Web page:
EGU2020-11811
https://doi.org/10.5194/egusphere-egu2020-11811
EGU General Assembly 2020
© Author(s) 2020. This work is distributed under
the Creative Commons Attribution 4.0 License.

The projected slow-down of mid-latitude temperature anomalies

Kai Kornhuber1,2 and Talia Tamarin-Brodsky3
Kai Kornhuber and Talia Tamarin-Brodsky
  • 1Lamont-Doherty Earth Observatory, Columbia University, New York, USA (kk3397@columbia.edu)
  • 2Earth Institute, Columbia University, New York, USA (kk3397@columbia.edu)
  • 3Department of Meteorology, University of Reading, Reading, United Kingdom (t.tamarin@reading.ac.uk)

The impacts of temperature extremes are strongly amplified with the duration by which they persist over a specific region. In the mid-latitudes, surface-weather as characterized by warm and cold temperature anomalies generally propagates eastward, following the movement of cyclones and anti-cyclones that govern the weather conditions in those regions. It has been suggested that surface weather might become more persistent in the future as a response to changes in land-atmosphere feedbacks and changes to the large-scale circulation, such as a weakening of the zonal winds or a shift in the jet due to the Hadley cell expansion.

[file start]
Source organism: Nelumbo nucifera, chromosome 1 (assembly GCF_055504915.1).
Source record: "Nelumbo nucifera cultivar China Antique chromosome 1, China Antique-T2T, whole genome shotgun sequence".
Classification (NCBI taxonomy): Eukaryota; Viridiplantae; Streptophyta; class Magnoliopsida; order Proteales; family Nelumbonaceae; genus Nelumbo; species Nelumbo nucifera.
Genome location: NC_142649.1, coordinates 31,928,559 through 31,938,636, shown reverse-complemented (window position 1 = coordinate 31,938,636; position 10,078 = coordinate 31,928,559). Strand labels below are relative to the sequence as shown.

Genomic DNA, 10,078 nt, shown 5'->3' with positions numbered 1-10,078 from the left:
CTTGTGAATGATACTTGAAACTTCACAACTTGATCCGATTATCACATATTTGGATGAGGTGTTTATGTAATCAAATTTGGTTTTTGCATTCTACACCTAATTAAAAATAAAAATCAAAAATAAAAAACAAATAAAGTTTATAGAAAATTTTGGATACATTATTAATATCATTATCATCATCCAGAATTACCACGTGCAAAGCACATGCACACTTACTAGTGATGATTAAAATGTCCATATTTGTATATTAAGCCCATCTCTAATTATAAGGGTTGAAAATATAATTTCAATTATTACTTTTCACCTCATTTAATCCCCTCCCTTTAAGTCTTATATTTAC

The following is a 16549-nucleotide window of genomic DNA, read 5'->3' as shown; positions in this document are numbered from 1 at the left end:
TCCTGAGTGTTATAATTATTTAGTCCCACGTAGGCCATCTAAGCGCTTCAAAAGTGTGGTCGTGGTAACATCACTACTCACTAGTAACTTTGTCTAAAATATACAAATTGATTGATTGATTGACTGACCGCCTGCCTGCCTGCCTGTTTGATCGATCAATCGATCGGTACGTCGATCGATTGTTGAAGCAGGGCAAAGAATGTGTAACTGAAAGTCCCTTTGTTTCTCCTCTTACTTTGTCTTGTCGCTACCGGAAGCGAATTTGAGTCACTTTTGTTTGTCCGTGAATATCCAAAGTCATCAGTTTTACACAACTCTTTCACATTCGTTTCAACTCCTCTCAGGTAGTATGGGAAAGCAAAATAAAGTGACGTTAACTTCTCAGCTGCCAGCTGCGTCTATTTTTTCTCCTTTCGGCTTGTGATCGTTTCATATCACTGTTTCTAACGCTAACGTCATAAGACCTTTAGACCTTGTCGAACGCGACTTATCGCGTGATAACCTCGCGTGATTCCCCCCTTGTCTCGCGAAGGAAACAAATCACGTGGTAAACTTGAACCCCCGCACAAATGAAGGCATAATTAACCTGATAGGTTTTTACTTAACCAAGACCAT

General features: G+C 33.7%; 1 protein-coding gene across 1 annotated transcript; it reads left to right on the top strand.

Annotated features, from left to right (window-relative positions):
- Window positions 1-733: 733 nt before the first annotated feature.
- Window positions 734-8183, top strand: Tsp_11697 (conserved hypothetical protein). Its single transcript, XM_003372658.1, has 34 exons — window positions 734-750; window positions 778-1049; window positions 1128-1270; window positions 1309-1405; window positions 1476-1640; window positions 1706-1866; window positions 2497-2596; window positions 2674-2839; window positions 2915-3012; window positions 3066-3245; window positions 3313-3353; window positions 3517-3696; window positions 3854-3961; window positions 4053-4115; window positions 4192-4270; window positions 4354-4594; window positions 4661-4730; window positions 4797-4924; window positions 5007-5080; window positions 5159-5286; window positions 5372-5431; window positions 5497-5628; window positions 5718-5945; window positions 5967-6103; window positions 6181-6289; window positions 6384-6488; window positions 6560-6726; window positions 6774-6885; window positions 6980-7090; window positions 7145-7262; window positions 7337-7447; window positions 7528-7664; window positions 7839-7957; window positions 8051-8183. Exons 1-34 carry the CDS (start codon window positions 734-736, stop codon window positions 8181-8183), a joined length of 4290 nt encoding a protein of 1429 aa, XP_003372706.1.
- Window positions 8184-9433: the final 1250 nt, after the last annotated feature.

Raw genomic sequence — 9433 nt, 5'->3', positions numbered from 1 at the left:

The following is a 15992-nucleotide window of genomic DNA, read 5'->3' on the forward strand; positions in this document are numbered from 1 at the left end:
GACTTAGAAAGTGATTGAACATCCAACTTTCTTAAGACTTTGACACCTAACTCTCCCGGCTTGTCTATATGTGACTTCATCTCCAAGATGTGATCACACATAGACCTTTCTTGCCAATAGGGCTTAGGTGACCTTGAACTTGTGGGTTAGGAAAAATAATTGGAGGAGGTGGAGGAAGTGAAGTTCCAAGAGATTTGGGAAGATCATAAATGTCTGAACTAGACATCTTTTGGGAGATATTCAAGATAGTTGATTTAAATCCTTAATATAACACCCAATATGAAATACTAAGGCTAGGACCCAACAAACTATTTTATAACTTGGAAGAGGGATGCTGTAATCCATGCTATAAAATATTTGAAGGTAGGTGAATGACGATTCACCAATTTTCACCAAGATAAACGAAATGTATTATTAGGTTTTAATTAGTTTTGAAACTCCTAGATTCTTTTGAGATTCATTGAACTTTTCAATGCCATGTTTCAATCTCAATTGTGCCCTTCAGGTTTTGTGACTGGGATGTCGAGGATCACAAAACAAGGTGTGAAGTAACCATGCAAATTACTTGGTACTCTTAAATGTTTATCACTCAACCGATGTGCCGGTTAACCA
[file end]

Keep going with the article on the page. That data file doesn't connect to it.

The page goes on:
In this study, we employ a tracking algorithm to recover the tracks of warm and cold near surface temperature anomalies in comprehensive climate simulations of current and future climates. This enables us to quantify their properties statistically. We focus on their propagation speeds, and find that the eastward movement of both warm and cold temperature anomalies is projected to significantly decrease across the Northern hemisphere mid-latitudes by the end of the century, suggesting an amplified risk of longer lasting hot- and cold extremes under future climate scenarios.

We investigate to what extent this slow-down of mid-latitude temperature anomalies can be attributed to future atmospheric circulation changes on hemispheric and regional levels, and assess how the projected changes in each model are linked to respective trends in high-latitude and land warming.

How to cite: Kornhuber, K. and Tamarin-Brodsky, T.: The projected slow-down of mid-latitude temperature anomalies, EGU General Assembly 2020, Online, 4–8 May 2020, EGU2020-11811, https://doi.org/10.5194/egusphere-egu2020-11811, 2020

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